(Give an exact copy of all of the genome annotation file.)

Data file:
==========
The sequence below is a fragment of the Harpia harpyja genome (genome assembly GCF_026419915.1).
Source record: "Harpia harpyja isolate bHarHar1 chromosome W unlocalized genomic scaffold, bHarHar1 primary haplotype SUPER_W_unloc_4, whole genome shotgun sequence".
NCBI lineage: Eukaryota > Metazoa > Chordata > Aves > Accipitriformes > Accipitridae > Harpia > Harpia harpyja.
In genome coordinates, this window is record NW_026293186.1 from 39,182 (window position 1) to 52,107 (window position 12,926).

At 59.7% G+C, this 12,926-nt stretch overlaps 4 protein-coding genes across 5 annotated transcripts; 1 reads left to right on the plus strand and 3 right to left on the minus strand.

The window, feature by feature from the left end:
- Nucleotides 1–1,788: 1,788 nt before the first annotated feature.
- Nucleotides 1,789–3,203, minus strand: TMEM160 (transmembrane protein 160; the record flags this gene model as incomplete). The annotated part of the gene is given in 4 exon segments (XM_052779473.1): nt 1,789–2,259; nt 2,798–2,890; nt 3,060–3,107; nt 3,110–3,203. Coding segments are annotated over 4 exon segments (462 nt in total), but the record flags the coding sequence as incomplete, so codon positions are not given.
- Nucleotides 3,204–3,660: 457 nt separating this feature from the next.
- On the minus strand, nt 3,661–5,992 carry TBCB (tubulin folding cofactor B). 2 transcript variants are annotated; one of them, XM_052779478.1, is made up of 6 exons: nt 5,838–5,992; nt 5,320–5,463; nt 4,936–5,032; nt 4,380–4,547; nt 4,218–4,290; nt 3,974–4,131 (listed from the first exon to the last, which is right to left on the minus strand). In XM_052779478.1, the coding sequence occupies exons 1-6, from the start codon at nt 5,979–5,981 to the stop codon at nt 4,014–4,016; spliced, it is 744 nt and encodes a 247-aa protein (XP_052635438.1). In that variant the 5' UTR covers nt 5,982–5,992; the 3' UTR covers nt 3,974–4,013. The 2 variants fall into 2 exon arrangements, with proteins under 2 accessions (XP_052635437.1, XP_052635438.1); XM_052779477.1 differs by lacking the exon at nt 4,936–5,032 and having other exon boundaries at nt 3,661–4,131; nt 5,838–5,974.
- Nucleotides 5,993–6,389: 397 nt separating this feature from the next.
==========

The sequence below is a fragment of the Harpia harpyja genome (genome assembly GCF_026419915.1).
Source record: "Harpia harpyja isolate bHarHar1 chromosome W unlocalized genomic scaffold, bHarHar1 primary haplotype SUPER_W_unloc_4, whole genome shotgun sequence".
NCBI lineage: Eukaryota > Metazoa > Chordata > Aves > Accipitriformes > Accipitridae > Harpia > Harpia harpyja.
In genome coordinates, this window is record NW_026293186.1 from 39,182 (window position 1) to 52,107 (window position 12,926).

At 59.7% G+C, this 12,926-nt stretch overlaps 4 protein-coding genes across 5 annotated transcripts; 1 reads left to right on the plus strand and 3 right to left on the minus strand.

The window, feature by feature from the left end:
- Nucleotides 1–1,788: 1,788 nt before the first annotated feature.
- Nucleotides 1,789–3,203, minus strand: TMEM160 (transmembrane protein 160; the record flags this gene model as incomplete). The annotated part of the gene is given in 4 exon segments (XM_052779473.1): nt 1,789–2,259; nt 2,798–2,890; nt 3,060–3,107; nt 3,110–3,203. Coding segments are annotated over 4 exon segments (462 nt in total), but the record flags the coding sequence as incomplete, so codon positions are not given.
- Nucleotides 3,204–3,660: 457 nt separating this feature from the next.
- On the minus strand, nt 3,661–5,992 carry TBCB (tubulin folding cofactor B). 2 transcript variants are annotated; one of them, XM_052779478.1, is made up of 6 exons: nt 5,838–5,992; nt 5,320–5,463; nt 4,936–5,032; nt 4,380–4,547; nt 4,218–4,290; nt 3,974–4,131 (listed from the first exon to the last, which is right to left on the minus strand). In XM_052779478.1, the coding sequence occupies exons 1-6, from the start codon at nt 5,979–5,981 to the stop codon at nt 4,014–4,016; spliced, it is 744 nt and encodes a 247-aa protein (XP_052635438.1). In that variant the 5' UTR covers nt 5,982–5,992; the 3' UTR covers nt 3,974–4,013. The 2 variants fall into 2 exon arrangements, with proteins under 2 accessions (XP_052635437.1, XP_052635438.1); XM_052779477.1 differs by lacking the exon at nt 4,936–5,032 and having other exon boundaries at nt 3,661–4,131; nt 5,838–5,974.
- Nucleotides 5,993–6,389: 397 nt separating this feature from the next.